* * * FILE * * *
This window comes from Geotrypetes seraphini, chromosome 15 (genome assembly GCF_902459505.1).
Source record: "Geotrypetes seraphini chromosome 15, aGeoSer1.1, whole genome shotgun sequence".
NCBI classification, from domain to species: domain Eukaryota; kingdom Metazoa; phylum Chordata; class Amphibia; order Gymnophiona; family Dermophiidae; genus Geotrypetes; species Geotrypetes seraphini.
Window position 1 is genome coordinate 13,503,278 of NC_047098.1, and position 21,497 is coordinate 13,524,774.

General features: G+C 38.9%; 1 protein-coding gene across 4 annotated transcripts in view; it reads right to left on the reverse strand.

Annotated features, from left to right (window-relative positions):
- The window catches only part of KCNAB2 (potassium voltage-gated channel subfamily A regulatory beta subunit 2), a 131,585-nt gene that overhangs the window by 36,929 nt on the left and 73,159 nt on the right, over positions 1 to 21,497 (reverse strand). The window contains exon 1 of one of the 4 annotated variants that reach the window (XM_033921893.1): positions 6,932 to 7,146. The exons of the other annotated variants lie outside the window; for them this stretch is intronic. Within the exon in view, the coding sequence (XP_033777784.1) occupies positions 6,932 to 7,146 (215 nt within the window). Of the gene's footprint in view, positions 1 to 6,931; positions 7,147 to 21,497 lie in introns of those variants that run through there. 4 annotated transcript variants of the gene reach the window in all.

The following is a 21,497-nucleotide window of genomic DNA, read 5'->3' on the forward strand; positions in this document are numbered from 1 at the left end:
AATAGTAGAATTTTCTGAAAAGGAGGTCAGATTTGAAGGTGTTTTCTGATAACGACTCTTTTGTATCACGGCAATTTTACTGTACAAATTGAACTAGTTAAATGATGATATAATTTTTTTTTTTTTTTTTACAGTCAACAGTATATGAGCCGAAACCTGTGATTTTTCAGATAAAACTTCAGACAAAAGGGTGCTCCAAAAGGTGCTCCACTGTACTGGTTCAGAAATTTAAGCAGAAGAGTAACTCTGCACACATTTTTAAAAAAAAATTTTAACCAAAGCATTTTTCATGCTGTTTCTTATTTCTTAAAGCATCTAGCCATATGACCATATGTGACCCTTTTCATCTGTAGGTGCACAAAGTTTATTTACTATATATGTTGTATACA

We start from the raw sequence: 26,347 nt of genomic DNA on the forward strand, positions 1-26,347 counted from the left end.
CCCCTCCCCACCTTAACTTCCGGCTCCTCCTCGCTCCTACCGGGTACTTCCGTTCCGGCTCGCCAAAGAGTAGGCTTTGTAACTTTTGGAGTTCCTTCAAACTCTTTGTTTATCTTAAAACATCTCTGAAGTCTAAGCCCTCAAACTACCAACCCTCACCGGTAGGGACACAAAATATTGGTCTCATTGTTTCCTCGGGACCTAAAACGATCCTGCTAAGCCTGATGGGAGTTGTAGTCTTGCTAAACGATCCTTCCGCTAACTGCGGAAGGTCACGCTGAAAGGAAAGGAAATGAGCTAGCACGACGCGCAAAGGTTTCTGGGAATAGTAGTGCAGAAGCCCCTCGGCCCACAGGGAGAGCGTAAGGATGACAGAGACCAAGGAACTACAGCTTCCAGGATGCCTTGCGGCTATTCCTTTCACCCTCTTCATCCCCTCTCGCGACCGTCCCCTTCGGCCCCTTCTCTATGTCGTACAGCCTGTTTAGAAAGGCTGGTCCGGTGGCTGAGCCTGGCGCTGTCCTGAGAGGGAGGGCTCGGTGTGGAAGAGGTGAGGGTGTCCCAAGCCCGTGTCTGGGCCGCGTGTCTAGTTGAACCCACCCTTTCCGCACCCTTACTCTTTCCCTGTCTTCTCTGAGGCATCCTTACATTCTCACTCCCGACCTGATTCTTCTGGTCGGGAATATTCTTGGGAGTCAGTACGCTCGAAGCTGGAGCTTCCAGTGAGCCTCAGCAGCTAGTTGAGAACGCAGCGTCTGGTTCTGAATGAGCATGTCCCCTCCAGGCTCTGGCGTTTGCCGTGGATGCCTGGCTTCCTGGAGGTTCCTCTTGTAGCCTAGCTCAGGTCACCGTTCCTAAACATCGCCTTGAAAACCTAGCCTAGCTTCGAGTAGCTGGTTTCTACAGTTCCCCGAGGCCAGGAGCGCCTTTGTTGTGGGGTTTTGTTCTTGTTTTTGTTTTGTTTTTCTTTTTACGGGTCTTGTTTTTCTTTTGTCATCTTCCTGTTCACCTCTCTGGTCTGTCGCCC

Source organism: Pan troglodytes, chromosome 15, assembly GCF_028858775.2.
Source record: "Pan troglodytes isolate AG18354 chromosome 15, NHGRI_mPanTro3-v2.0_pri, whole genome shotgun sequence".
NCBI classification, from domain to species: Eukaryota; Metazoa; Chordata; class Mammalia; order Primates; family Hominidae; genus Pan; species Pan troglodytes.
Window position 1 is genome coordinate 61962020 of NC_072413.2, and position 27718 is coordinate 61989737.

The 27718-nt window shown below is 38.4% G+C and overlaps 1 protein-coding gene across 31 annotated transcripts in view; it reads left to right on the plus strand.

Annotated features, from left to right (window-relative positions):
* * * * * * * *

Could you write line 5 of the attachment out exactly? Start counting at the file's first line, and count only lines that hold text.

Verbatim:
General features: G+C 38.9%; 1 protein-coding gene across 4 annotated transcripts in view; it reads right to left on the reverse strand.